A recent survey conducted by the Dallas Morning News and the University of Texas at Tyler asked Texas residents for their opinions on gambling in the Lone Star State. The results show that most surveyed Texans support casino gambling and sports betting.
Texas has some of the harshest gambling laws in the country. Under current Texas law, the only forms of legal gambling are:
- Parimutuel wagering (on horses, greyhounds, etc.)
- Charitable gaming
- Gambling at regulated Native American casinos (of which there are three)
- Texas State Lottery
Where there’s a will, there’s a way
Attempts have been made to pass sports betting and casino gaming legislation in Texas, but it’s a lot easier said than done. Since gambling is banned by the Texas Constitution, it would take two bills to legalize sports betting. The first would be an amendment to the constitution, which would require two-thirds of both the House and Senate to pass. The second bill would have to decide details of licensing and regulation. This is where some states get hung up.
Many believe the gambling issue is simply not on politicians’ radars. Christian Life Commission lobbyist Robert Kohler agrees:
“Folks that are getting elected are not going to their communities and saying, ‘If you send me to Austin, I’ll vote for casinos, or fantasy sports or sports wagering.’ Until that day comes, I don’t see the needle moving.”
Of course, there is one factor that always moves the needle: Money. It’s projected that Texans spend $2.5 billion annually gambling in neighboring states. So the money is obviously there. And according to this recent survey, so is the support.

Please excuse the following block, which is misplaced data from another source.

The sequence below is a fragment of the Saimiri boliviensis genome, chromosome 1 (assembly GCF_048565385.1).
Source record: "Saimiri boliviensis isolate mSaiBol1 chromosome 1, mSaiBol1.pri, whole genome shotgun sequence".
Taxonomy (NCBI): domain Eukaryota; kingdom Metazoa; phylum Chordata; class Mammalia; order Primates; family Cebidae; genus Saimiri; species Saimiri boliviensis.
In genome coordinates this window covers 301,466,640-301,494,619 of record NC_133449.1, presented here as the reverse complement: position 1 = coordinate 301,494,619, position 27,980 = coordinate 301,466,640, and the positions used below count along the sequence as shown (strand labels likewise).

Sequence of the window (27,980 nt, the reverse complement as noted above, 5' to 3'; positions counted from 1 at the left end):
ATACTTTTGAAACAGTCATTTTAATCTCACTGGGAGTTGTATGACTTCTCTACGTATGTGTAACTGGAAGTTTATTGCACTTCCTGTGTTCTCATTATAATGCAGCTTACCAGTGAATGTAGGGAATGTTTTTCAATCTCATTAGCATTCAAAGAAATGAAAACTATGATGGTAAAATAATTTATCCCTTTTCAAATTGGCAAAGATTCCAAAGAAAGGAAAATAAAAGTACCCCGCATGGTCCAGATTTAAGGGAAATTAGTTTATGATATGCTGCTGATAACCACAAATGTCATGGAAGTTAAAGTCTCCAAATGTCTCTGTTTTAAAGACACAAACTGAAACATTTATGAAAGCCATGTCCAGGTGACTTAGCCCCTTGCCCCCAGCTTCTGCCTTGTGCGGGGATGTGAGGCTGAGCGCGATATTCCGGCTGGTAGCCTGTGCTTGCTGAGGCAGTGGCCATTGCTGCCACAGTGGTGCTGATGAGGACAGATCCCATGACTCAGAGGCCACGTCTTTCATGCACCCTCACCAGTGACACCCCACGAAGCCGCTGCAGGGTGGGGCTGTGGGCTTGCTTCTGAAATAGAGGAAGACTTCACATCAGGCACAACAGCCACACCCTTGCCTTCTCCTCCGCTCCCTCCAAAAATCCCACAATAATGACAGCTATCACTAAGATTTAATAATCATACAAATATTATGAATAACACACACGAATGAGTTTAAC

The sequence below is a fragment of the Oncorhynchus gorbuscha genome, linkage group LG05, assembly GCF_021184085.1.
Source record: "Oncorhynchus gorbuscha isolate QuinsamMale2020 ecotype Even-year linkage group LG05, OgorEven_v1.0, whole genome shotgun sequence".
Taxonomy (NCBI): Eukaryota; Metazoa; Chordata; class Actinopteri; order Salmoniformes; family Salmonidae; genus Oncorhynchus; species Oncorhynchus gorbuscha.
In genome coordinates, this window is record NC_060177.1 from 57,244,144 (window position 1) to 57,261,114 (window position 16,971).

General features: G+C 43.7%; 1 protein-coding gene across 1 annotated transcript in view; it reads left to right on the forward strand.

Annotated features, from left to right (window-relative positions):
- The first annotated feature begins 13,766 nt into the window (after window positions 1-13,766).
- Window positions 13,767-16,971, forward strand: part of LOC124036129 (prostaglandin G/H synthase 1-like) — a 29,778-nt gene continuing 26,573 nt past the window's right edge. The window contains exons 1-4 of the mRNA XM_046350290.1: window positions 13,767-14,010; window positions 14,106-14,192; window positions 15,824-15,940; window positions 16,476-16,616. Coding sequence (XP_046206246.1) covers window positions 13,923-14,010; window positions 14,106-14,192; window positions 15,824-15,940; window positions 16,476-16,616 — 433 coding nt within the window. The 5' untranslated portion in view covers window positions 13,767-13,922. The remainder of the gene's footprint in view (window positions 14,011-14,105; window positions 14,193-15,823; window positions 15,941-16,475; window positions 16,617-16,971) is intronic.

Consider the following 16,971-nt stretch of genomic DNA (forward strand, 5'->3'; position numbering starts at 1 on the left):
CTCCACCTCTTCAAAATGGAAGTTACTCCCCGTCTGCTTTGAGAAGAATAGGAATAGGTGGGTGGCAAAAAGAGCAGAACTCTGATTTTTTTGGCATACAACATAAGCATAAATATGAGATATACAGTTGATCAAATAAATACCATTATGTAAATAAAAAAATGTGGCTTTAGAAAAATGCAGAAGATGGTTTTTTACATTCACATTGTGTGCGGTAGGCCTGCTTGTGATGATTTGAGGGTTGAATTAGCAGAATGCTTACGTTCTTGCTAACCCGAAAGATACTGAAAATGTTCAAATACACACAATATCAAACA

Most surveyed Texans support casino gambling and sports betting
Of those surveyed, 57% of people support casino gambling in Texas. Comparing that to the 29% that oppose it (13% were indifferent), you can clearly see support is there.
65% of respondents recognize the economic impact it would have. They said it would either help the state economy by “a great deal” or a “fair amount.”
The support doesn’t stop at the casinos. 43% of people showed their support for sports betting legalization, while 26% opposed it. A whopping 31% were indifferent.
Most opposed to gambling and sports betting are self-proclaimed white evangelicals. This group routinely blocks expansion of gambling in Texas. With that in mind, it’s important to note that 52% of white evangelicals surveyed were in support of casino gaming. So, opposition may be diminishing.
The future of sports betting in Texas
The Texas Legislature meets every other year, so their failure to legalize sports betting in 2021 kicked the issue down the road until 2023. Even if lawmakers approve sports betting, Texans will have to sign off at the ballot box.
According to the Texas Tribune, a majority of voters in Texas are 65 or older. This could hinder legalizing sports betting. Older folks tend to be against gambling of any form.
The first step rests with Texas politicians. Some receive substantial contributions from out-of-state casinos, so the money in their pockets may sway them more than the potential economic boost.
The Chickasaw Nation, which owns WinStar World Casino in Oklahoma, has donated more than $15 million to political interests – many of them in Texas.